Retirement Asset Planning – The Foundation

Retirement Asset Planning – The Foundation

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Last week, in Retirement Planning Risks, I discussed six risks associated with retirement planning in general. In order to understand and appreciate the value and importance of retirement income planning and its associated strategies, let’s take a closer look at retirement asset planning.

As was presented in The Retirement Planning Paradigm Shift – Part 2, the focus of retirement asset planning is on the accumulation and “spending down” of one’s assets. The accumulation phase is common to various financial planning areas, not just retirement, including house purchase planning and education planning, to name a couple. With most types of planning, you’re typically designing a plan for the purpose of accumulating funds for either (1) a single expenditure at some specified, or target, date, in the future, e.g., a down payment on a house, or (2) a series of expenditures for a limited and specified series of target dates, e.g., a four-year college education.

With all types of financial planning, there are two major stages:  (1) design, and (2) funding, or plan implementation. Similar to an architect, a financial planner, after consultation with his/her client(s), designs a financial blueprint, or plan, for achieving a particular goal, or series of goals. Assuming that the client approves the recommendations, the plan is generally funded with a single lump sum or a series of payments over a specified period of time, depending on the plan’s goals, the client’s current and projected resources, and various other factors.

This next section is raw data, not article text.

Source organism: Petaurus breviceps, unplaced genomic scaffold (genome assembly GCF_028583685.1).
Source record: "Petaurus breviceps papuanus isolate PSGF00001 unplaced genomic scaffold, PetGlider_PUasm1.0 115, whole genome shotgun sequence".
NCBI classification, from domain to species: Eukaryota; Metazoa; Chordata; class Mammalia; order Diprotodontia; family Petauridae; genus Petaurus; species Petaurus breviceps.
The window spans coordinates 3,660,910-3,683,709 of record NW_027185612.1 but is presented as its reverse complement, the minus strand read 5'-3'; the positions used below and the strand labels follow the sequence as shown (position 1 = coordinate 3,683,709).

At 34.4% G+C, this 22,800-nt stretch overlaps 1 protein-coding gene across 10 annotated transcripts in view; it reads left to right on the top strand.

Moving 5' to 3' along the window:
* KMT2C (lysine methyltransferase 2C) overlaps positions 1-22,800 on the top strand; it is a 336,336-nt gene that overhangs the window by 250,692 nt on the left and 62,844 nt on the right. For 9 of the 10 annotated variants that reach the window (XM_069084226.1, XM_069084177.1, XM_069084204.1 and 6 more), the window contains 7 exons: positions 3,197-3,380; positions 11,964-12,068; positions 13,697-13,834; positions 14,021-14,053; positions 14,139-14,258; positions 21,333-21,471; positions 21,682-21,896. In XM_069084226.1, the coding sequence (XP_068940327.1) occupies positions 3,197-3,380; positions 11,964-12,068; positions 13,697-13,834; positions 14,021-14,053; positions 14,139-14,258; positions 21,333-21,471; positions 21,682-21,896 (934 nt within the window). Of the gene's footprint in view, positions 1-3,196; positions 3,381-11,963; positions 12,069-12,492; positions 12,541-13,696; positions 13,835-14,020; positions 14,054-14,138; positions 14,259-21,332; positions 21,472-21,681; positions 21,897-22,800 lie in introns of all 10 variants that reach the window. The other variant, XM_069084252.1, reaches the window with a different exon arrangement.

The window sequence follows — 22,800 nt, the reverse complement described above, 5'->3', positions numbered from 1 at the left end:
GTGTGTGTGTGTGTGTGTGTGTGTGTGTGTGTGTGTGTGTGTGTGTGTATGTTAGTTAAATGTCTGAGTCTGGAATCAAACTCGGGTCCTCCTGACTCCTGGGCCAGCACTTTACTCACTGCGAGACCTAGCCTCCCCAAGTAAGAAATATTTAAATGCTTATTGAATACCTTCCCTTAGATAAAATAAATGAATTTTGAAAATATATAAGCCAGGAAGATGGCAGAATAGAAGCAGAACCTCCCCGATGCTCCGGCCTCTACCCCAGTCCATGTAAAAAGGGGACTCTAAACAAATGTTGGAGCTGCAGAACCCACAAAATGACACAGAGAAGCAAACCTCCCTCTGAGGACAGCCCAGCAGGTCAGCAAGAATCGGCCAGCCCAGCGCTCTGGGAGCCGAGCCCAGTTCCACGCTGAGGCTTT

With most types of financial planning, when you reach the plan’s target date, you immediately, or over a limited number of years, e.g., four in the case of college education, see the results of your plan. What distinguishes retirement asset planning from other types of planning and adds to the complexity of the plan design and funding strategy is the “spend-down” phase.

Unique to retirement asset planning, the timeframe of the “spend-down” phase is undefined. It can last for less than a year and, although it is unlikely, it can go on for as many as 60 years, depending upon when it starts and a host of many variables.

Unlike most types of financial planning where you get to see the results of your plan after reaching a specified target date, this is not the case with retirement asset planning. As a result of all of the risks discussed in last week’s post, there’s an inherent uncertainty associated with retirement asset planning. Even if you’ve done an excellent job of accumulating what appear to be sufficient assets for retirement, you generally won’t know if this is true for many years.

While retirement asset planning can provide a solid foundation for a successful retirement plan, unless it is accompanied by a customized retirement income plan at the appropriate stage in your life, there is a higher likelihood that your retirement income will fall short of your needs and that the plan, itself, may not succeed.

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